Adding-up controversy To agency theory (Economics)

adding-up controversy

A dispute concerning ‘solutions’ to the problem of ensuring that the total amount of income going to factors of production is equal to the national income. From P.H. Wicksteed’s An Essay in the Coordination of the Laws of Distribution (1894) onwards, many attempts to solve the problem have been limited to the special case of a long-run perfectly competitive equilibrium.

additional facilities

Extra credit arrangements of the international monetary fund to ease the balance of payments difficulties of member countries. These include:

• 1963 Compensatory Financing Facility to provide compensation for a shortfall in export earnings;

• 1969 Buffer Stock Financing Facility;

• 1974-5 Oil Facility;

• 1974 Extended Fund Facility;

• 1974 Supplementary Financing Facility;

• 1986 Structural Adjustment Facility.


The imposition of an extra obligation. This is also a financing principle of the european union in that some grants it makes have to be matched by a grant from a member state set as a fixed proportion of the Eu grant.

additional-worker hypothesis

The assertion that unemployment will encourage more labour force participation amongst secondary workers thus increasing the size of the labour force. This often occurs when there is a shift from heavy to light industry. if those made redundant in the heavy industries are males but the jobs available in the light industries are predominantly suitable for females, then male unemployment will coincide with women joining the labour force.

adjustable peg

A fixed exchange rate which can occasionally be altered according to certain rules. The best example is the bretton woods agreement which permitted revaluations and devaluations of up to 10 per cent without the permission ofthe international monetary fund. An adjustable peg has the disadvantage of requiring the costly accumulation of foreign exchange reserves and can be unstable as every rumour about a currency change may provoke speculation necessitating an adjustment. A currency can be pegged to another single currency (often the US dollar) or to a basket of currencies such as a special drawing right or a basket chosen to reflect the trade structure of the country.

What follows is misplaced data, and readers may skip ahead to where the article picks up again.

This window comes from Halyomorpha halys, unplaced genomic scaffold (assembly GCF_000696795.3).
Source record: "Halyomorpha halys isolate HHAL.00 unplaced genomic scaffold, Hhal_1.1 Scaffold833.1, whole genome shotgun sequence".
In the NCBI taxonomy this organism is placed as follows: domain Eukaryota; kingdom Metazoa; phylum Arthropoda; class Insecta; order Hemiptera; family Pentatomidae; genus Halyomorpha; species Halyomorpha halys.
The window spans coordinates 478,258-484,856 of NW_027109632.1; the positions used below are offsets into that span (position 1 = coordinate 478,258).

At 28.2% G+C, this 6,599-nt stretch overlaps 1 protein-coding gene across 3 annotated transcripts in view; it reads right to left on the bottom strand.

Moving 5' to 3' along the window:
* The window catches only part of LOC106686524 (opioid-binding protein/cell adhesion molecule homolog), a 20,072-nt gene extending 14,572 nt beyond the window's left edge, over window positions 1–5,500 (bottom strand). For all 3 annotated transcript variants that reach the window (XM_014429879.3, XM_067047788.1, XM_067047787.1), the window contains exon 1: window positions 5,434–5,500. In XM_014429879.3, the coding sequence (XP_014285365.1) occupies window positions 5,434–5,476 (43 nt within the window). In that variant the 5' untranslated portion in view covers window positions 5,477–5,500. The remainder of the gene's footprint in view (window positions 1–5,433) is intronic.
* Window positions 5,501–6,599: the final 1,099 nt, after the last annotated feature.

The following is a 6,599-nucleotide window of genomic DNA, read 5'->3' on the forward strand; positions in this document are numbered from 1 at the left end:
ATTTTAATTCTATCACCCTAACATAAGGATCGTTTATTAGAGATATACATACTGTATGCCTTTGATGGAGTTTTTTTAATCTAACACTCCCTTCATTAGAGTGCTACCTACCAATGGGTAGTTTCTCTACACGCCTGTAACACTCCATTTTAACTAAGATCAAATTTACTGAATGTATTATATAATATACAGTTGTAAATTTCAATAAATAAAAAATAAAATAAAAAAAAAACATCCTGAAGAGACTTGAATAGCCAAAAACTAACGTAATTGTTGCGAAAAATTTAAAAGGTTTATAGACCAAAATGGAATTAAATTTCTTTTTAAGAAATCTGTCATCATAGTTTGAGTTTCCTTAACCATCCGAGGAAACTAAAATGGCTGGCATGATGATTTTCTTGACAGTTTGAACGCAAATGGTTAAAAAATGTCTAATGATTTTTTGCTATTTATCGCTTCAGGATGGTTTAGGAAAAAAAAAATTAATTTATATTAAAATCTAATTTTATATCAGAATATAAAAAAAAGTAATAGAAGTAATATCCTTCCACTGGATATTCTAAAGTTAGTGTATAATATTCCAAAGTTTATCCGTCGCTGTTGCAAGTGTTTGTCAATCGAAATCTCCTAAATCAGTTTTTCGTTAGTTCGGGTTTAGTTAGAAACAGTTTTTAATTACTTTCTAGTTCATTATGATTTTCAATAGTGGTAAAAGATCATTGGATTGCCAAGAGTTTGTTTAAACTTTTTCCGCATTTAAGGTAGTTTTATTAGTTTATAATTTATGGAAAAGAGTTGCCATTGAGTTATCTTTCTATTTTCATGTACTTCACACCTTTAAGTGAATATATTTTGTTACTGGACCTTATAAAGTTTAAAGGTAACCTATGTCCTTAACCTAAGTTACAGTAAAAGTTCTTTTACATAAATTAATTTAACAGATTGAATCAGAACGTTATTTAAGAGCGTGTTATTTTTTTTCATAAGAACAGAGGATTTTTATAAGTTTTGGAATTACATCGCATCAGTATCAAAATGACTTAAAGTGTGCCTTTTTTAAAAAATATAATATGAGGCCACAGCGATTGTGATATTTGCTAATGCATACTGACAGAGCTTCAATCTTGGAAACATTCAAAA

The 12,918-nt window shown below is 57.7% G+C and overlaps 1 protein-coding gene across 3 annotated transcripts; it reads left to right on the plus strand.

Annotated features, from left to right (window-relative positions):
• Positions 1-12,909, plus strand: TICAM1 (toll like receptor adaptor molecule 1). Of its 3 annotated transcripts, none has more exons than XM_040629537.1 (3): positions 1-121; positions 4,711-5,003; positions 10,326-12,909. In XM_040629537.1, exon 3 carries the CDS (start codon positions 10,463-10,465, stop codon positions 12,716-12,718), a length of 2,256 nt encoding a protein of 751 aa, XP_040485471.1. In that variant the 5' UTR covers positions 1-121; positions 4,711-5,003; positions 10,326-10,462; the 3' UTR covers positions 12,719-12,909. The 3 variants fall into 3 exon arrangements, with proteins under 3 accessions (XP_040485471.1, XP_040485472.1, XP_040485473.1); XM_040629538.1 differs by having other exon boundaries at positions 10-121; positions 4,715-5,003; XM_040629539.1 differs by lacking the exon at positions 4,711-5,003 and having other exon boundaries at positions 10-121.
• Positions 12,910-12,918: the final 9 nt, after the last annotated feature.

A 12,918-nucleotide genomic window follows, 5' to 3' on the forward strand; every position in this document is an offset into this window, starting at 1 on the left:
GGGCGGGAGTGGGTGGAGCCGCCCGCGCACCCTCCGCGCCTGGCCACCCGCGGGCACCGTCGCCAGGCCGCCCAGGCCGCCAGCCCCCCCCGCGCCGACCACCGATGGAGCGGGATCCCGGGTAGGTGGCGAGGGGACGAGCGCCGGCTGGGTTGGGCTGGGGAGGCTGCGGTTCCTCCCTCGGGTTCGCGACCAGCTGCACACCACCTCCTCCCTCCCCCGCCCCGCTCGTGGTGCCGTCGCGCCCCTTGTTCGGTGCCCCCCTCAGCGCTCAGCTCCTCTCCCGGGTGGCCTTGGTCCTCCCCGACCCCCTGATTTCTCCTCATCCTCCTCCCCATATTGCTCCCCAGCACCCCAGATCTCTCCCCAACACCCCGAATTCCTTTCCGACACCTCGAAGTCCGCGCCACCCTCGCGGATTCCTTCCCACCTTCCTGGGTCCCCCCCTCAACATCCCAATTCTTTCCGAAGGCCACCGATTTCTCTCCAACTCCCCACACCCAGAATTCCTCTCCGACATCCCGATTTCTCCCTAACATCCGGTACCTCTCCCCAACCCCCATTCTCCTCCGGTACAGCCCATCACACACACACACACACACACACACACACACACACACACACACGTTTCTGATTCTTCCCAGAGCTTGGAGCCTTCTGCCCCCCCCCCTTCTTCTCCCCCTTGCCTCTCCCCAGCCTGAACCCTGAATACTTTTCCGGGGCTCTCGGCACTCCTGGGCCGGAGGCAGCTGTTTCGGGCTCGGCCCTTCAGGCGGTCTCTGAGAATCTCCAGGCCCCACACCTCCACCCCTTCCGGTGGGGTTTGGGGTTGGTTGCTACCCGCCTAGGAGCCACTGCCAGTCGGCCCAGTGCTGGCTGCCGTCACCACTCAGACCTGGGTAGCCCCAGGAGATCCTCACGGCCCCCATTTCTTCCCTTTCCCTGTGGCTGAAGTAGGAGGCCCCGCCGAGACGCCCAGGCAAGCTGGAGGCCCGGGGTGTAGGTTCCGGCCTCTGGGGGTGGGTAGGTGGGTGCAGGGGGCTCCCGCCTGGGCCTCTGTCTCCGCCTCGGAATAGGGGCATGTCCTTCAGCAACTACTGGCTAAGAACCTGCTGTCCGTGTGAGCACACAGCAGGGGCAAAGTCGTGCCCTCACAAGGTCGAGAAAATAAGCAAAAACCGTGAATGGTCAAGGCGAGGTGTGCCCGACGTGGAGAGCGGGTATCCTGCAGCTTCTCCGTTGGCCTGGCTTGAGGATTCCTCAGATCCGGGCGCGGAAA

adjustable rate mortgage

A mortgage bearing an interest rate that fluctuates according to market interest rates. These are popular with savings institutions as they have less interest risk, and with individuals and households because they offer lower initial interest rates.

adjustment cost

The cost to an economic agent, e.g. a firm or a household, of a change in the value of a variable crucial to its decisions. If, for example, a firm were to change its capital stock by embarking on an investment programme, it would incur the adjustment costs of research, planning, installation of equipment and training of workers.

adjustment gap

The ratio of international to domestic food prices. The greater the amount of farm support, the greater the gap. In the 1980s, the ratio for the european community was about one-third.

adjustment speed

The time it takes a price to adjust to excess demand or excess supply in a particular market. This is crucial to the study of money wage rates, product prices, interest rates and nominal exchange rates.

administered inflation

Inflation brought about by firms increasing the profit mark-up on their products; a form of cost-push inflation.

administered pricing

The practice of setting prices according to a formula, irrespective of the short-run forces of demand and supply. This is possible because of the market power of monopolistic and oligopolistic firms. As it is expensive to change prices (e.g. new catalogues have to be printed) and as there is always the possibility of adverse consumer reaction, there is a tendency for prices to be more rigid when administered. As part of an anti-inflation programme, especially in wartime, governments will administer major prices, the prices of goods and services prominent in most consumers’ budgets; in these circumstances the rules for increasing prices are strictly laid down. Most administered prices are calculated by adding a profit margin to average cost.

administrative cost

1 The personnel and equipment costs of collecting taxes (public finance).

2 costs incurred to manage an enterprise (managerial economics).

administrative costs of regulation

All the costs of employing officials and running the offices of regulatory agencies. These are contrasted with compliance costs.